Operating the bike is very simple once that battery is charged and mounted correctly. Just hold the mode button on the pad near the left grip (this is the center button). I have seen this same King Meter display used by many electric bike brands over the years and it does fine… but is not as fancy or consistent as a lot of the newer models. The primary readouts are battery capacity, which only uses a four bar infographic for 25% increments, assist level (1-5), and speed. Clicking the up or down arrows on the button pad will provide you with more or less power, but the torque + cadence sensor design requires a bit more pedaling effort regardless of which assist level is chosen. I tried to demonstrate this during the ride test in the video above. This is a more active electric bike, if you enjoy pedaling and want a predictable feeling of muscle enhancement vs. scooter “carry me” then it’s a great choice. I found that the higher levels of assist felt the most satisfying and enjoyed the throttle feature, once I got it figured out. So, as you might have guessed, the control panel/display setup is a mixed experience to me. It’s not especially large or advanced, it’s sort of simple if you leave out the throttle, and there are no special charging plugs or integrated light options. A few quick tips are to hold Up and Mode for backlight, hold Down for walk mode, hold Up and Down for settings menu.

This is a challenging bike to review because I love how the motor responds and how the ergonomics and sizing options can improve comfort. It’s really a joy to pedal once you’ve gotten a feel for how the display works and maybe just skipped the throttle. I don’t want to complain about having the option of a throttle, but it’s not super useful in this configuration. There a lot of great choices on components here including the kickstand, chainring protector and guide, beautiful tubular fenders, and even the disc brakes. The derailleur isn’t the world’s greatest, but seven speeds is enough for most types of riding and I appreciate the trigger shifters vs. the large Shimano thumb shifter often associated with the Tourney groupset. It would be easier to celebrate this electric bike if the price were lower but I understand that offering three colors and three frame sizes adds expense. These bikes are sold through a limited number of dealers on the West coast of the USA and Emazing Bike is based in the Bay Area near San Francisco. They have been around for many years, seem to have great relationships with frame builders, and offer a unique warrant with 1 year comprehensive, 2 year motor and 5 year frame. If you get a chance to try it out, I recommend giving the bike a chance and experience the smooth assist before ruling it out based on the funky throttle setup. Big thanks to Emazing Bike for partnering with me on this post and working with ELV Motors in Santa Clara to do some back to back reviews so I could get a better feel for the bike. One final note, depending on your foot size and climate, the rubber pedals might slip when wet but will not scrape your shins the way that a metal ridged pedal might. I prefer the solid alloy platform design like this from Wellgo but there are many other choices. I say this, because the larger frame sizes might be suited to people with larger feet and the included plastic pedals could leave something to be desired in that case.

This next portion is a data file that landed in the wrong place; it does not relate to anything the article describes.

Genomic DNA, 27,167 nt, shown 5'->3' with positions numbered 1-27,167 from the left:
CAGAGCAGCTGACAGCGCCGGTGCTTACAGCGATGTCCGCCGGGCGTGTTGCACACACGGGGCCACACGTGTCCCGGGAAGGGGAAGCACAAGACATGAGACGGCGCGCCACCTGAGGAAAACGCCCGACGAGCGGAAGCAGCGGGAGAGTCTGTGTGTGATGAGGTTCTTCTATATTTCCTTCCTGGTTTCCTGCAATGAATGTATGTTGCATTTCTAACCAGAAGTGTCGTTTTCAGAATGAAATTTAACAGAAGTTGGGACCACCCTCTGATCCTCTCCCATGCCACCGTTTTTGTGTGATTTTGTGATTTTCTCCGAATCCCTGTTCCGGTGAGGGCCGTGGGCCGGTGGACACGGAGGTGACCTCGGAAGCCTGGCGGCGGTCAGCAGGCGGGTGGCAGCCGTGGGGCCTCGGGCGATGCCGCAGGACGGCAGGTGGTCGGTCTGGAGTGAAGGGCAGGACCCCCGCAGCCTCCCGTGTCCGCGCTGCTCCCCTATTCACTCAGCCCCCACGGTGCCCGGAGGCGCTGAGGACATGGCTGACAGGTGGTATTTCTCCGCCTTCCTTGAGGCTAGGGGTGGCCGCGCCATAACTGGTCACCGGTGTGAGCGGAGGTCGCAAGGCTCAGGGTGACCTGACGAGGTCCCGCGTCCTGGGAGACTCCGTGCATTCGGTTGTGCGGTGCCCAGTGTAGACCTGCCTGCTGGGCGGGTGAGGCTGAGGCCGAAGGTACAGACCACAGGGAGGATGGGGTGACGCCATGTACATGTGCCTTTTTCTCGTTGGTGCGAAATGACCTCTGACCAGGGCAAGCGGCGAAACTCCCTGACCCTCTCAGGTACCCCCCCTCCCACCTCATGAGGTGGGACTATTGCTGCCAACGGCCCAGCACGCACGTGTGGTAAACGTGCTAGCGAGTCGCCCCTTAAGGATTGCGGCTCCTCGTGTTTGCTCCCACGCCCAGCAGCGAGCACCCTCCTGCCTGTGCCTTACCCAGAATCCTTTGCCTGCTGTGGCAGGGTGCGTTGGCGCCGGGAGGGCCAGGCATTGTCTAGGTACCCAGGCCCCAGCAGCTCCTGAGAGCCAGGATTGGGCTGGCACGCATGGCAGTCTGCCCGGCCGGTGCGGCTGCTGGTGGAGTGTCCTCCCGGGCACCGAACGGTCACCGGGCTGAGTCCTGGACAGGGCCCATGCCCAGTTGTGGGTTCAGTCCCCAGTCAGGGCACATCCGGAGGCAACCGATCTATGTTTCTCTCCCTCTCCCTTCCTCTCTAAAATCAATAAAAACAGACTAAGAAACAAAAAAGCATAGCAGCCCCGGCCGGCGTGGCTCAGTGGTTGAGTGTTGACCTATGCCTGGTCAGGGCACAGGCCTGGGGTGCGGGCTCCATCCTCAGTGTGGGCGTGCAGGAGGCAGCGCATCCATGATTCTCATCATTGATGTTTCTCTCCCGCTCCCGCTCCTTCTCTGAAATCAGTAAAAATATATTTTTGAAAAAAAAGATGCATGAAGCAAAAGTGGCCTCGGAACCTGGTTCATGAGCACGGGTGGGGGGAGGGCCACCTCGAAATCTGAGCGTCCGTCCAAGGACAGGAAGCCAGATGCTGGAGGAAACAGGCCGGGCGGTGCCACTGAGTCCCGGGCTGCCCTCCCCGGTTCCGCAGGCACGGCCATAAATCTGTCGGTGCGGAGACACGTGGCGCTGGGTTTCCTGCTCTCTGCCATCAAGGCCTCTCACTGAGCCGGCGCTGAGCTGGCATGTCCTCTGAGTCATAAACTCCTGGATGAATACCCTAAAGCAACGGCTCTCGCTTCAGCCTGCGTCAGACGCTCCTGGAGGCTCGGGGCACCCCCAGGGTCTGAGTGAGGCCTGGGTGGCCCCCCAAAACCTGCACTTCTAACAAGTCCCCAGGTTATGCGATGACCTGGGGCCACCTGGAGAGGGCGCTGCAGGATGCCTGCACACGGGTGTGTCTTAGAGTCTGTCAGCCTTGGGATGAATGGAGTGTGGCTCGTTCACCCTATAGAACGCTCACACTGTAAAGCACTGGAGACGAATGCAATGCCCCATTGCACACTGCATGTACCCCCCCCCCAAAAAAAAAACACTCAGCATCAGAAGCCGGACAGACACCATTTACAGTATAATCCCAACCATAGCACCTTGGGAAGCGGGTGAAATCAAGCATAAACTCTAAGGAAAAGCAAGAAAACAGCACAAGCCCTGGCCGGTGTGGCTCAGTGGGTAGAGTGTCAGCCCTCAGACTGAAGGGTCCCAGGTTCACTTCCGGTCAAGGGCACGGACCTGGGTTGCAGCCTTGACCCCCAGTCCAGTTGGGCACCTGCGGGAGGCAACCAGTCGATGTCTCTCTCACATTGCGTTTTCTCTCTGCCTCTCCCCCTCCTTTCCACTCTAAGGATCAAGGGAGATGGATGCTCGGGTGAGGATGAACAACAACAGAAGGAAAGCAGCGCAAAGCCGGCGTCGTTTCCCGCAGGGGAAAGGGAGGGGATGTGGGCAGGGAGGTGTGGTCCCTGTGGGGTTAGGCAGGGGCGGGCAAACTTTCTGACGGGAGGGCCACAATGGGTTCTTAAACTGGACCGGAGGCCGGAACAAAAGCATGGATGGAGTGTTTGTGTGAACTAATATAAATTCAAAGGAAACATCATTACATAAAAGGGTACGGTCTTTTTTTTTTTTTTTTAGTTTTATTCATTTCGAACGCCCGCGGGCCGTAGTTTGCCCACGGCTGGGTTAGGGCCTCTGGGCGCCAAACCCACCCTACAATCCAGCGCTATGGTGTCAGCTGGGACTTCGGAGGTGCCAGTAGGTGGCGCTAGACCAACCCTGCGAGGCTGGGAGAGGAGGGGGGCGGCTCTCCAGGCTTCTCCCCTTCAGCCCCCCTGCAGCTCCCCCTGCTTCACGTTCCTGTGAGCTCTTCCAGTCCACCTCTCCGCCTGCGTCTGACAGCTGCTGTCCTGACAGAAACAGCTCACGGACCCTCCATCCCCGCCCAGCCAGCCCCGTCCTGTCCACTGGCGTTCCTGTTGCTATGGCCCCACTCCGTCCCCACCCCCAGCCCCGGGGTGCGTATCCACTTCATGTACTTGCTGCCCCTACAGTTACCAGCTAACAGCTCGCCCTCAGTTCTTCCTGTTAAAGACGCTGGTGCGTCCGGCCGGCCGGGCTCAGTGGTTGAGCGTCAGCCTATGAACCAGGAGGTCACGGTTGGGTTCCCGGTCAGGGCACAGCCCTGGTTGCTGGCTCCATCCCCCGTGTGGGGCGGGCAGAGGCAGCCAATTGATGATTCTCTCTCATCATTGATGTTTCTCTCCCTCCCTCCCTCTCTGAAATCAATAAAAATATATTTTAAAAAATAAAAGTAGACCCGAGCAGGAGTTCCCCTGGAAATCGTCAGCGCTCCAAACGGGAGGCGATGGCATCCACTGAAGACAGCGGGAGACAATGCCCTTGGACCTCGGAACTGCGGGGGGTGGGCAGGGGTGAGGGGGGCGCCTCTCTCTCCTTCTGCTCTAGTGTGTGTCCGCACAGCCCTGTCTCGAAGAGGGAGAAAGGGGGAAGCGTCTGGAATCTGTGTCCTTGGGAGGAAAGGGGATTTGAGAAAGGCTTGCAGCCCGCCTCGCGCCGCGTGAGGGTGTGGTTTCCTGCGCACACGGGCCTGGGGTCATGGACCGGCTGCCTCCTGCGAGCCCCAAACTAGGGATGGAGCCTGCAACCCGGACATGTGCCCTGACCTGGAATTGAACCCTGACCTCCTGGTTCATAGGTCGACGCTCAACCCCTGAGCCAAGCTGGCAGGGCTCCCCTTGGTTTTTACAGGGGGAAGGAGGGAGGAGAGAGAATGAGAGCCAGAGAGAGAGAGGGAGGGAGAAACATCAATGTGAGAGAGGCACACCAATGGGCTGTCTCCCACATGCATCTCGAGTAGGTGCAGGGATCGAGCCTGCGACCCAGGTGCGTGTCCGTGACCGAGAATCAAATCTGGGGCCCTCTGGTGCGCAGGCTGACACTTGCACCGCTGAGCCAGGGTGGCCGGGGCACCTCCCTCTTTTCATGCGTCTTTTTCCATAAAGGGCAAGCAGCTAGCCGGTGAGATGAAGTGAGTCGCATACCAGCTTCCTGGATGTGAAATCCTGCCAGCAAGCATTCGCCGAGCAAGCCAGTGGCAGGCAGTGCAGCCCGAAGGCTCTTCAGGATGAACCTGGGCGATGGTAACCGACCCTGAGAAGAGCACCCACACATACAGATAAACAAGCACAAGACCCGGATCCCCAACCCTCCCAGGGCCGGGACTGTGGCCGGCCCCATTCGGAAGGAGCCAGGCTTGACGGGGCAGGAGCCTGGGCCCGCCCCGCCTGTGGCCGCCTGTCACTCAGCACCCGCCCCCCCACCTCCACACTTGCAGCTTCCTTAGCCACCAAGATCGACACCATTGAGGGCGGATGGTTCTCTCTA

Pros:

  • The Artemis is available in three frame sizes and three color options, I was impressed that the frame color is carried throughout the fork and alloy fenders
  • The fenders are stiffer and less noisy than most plastic or single-sheet alloy fenders I have tested on other bikes, these are tubular fenders with a double layer for improved strength and durability